The United States is mired in another self-induced quagmire in Iraq. Allies are appalled by the contrast between the obvious problems and the continued trumpets of success from the White House. The resources of our country and our society are applied to the problems of enriching some of the least deserving among the most privileged, and of reducing the power of government to interfere with the depredations visited by the rich upon the poor.
Hence federal action in the Schiavo case, and Congressional hearings on steroids in baseball.
One of Gibbon’s best-known contributions is a small set of pithy aphorisms derived from his knowledge of a millennium and a half of Roman history. For instance, his view of view of history: “…little more than the register of the crimes, follies and misfortunes of mankind.” Typical Gibbon: all-encompassing, sympathetic and critical, sharp observation and compassionate judgement working in tandem. And the perfect ordering of items im the list, from most to least despicable. Once I noticed the care he took to order his lists, I began to watch for counter-examples—unordered lists—but I failed to find one.
A second typical statement is his one-sentence summary of his monumental work, “I have described the triumph of barbarism and religion.” As you might guess, he wasn’t high on either of them. He had great sympathy for the struggles and the feelings of people in all walks of life. His contempt was aimed at the dishonest ways people scrambled for power, money, and position, whether the venue was society, government, or the church. Despite his patrician cadence, I quickly grew to trust him as a guide.
So I look for enlightenment to his classic observation that, in evaluating the Roman empire, the question is not Why did it fall, but Why did it last so long? Given all the forces with interests in imperial dissolution, all the weakness and corruption within, all the accumulated grudges, why didn’t the edifice topple sooner?
Though different in style, there’s no question that the United States has developed a world-wide empire. It’s not mainly an empire of direct force, like that of Rome, though if you question the role of military force in the US empire, you haven’t read Chalmers Johnson (Blowback, Sorrows of Empire). Force these days is usually exerted financially, through such mechanisms as NAFTA and the World Bank. It worked on Communism; we starved them of credit, so they were stuck with a declining share in a growing market. In a sense, we boycotted them. But we don’t want to say that boycotting works: if the world starts boycotting us credit-wise, our economy will collapse very quickly.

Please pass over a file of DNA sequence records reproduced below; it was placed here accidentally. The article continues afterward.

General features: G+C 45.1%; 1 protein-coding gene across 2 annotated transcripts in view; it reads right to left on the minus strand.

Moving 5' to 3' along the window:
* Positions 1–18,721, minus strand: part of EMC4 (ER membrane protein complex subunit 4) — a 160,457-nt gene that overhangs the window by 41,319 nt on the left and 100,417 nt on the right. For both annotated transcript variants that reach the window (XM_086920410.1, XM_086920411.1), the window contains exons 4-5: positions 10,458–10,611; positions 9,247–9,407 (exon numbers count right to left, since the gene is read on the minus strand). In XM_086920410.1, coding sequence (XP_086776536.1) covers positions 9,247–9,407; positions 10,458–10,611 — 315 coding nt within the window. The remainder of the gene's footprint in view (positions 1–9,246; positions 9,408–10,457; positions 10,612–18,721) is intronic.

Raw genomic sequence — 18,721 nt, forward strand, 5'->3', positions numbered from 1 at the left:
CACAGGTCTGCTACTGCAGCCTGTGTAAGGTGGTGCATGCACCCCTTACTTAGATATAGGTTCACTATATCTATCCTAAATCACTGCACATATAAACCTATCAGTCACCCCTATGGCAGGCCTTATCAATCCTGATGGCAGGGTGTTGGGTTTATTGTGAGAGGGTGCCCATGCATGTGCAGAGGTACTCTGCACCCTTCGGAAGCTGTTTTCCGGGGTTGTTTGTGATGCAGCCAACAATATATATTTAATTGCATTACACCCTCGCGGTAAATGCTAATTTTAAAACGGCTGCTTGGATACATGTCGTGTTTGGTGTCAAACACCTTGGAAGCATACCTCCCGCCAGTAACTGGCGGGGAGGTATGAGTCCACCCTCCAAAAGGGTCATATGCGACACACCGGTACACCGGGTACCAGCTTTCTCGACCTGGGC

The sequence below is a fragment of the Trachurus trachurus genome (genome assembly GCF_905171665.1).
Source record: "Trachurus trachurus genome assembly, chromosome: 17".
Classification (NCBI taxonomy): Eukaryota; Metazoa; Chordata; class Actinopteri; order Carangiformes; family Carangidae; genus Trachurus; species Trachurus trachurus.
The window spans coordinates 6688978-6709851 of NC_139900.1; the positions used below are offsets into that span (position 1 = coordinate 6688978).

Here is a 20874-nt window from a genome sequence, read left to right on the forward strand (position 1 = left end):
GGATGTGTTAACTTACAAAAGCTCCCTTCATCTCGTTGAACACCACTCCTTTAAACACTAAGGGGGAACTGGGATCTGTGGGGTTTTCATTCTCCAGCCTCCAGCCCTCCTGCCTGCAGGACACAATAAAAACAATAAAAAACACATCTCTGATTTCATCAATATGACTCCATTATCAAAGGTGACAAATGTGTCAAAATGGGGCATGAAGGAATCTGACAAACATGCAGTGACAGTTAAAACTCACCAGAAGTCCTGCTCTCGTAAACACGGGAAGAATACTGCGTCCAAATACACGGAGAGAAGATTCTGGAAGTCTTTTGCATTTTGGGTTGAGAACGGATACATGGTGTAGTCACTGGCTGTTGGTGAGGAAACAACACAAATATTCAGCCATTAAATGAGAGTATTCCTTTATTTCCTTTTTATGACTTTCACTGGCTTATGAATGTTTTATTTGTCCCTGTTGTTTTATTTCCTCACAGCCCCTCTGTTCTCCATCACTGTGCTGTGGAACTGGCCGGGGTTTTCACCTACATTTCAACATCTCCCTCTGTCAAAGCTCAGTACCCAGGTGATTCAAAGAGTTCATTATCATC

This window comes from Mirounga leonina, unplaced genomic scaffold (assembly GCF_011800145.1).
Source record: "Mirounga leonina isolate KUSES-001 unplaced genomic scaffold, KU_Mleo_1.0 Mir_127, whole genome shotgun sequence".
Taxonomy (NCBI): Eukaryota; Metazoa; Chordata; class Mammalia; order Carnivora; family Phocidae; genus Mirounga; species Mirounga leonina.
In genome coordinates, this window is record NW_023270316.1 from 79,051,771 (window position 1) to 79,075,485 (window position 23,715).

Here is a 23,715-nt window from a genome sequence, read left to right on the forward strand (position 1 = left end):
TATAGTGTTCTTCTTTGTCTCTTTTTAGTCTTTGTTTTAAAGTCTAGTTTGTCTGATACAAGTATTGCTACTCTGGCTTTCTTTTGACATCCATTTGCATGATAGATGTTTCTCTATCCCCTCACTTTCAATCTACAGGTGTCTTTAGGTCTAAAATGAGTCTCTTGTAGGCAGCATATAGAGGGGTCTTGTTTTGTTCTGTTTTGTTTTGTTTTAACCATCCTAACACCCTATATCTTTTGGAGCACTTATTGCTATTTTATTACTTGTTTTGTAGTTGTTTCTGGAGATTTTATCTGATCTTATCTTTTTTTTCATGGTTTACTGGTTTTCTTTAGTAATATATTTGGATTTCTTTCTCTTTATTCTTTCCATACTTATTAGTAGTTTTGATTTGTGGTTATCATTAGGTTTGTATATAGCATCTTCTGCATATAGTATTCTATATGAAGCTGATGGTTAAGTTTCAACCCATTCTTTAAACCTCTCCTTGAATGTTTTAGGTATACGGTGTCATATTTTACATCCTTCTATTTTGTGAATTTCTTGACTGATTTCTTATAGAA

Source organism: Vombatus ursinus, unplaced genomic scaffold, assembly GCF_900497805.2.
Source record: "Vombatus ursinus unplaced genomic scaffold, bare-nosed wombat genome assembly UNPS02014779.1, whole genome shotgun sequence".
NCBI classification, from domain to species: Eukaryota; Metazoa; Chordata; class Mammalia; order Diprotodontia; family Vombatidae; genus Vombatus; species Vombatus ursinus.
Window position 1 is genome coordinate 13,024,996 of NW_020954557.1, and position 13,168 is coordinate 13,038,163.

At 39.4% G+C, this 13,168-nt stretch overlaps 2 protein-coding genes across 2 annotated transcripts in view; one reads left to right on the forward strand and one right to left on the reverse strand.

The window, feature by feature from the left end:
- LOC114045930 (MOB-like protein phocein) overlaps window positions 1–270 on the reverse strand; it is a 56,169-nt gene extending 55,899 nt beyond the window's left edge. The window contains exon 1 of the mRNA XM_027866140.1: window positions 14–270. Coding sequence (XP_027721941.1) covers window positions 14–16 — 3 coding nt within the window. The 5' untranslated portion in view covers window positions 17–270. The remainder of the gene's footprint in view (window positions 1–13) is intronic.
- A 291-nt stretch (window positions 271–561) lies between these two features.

So, ix-nay on the oycotting-bay.
If Emmanuel Todd’s predictions in After the Empire are right, and I’m betting they are, the next couple of decades will be suboptimal from the PNAC point of view: the empire will end with a bang and a whimper.
Consider the current indications. Russia and China will engage in cooperative military exercises on Chinese soil this year. The Europeans will soon be selling arms to China over the objections of the US. The so-called coalition of the willing is shrinking by the day. The governments that were outspoken in support of Bush’s war are either gone (Spain, Poland), in trouble (UK), or under pressure from an angry population (Italy). The governments that defied US wishes (Turkey, Germany, France) have suffered no more than the slings and arrows of spin. The US has few friends. Unless you call Ariel Sharon a friend.
Economically, the US has to borrow something like $1.8 billion every day from overseas to support the consumer lifestyle Americans have been programmed to live. As a result, China now holds a trump card in any dispute with the US: it can pull its support for the dollar, and watch the American economy go belly up. Of course this would destroy the Chinese economy as well; but it might be a credible threat given past instances of Chinese leaders inflicting pain on their population for political gain. Is an American President going to call that bluff? If I were Taiwanese, I’d be preparing for re-unification.
Todd suggests that we might be headed for a topsy-turvy situation in which the US becomes the biggest threat to world peace, and Russia becomes the counter-balance. Europe takes shelter under the alternative nuclear umbrella. The US squanders its remaining strength, capital, and goodwill stirring up trouble around the world as a means of proving its indispensability.
I claim that the question is not, How do we maintain our empire, but How do we manage its dissolution?
Early on, the Roman empire brought peace and prosperity to many of its colonies, if only because the war to defend the local nobility against the Romans was over. But as the empire gathered its riches to the center, it became an inviting target for those it had alienated and impoverished. As the empire broke up, Romans came to be despised and ridiculed:
Their scanty remnant, the offspring of slaves and strangers, was despicable in the eyes of the victorious barbarians. As often as the Franks or Lombards expressed their most bitter contempt of a foe, they called him a Roman; “and in this name,” says the bishop Liutprand, “we include whatever is base, whatever is cowardly, whatever is perfidious, the extremes of avarice and luxury, and every vice that can prostitute the dignity of human nature.”
The colonies of the French and the British were exploited by the respective mother countries for as long as possible. Obviously, the whole “white man’s burden” thing was more a salve for conscience than a plan of action. Nevertheless, many of the former British and French colonies currently have friendly relations with their former occupiers.
Which way will we choose?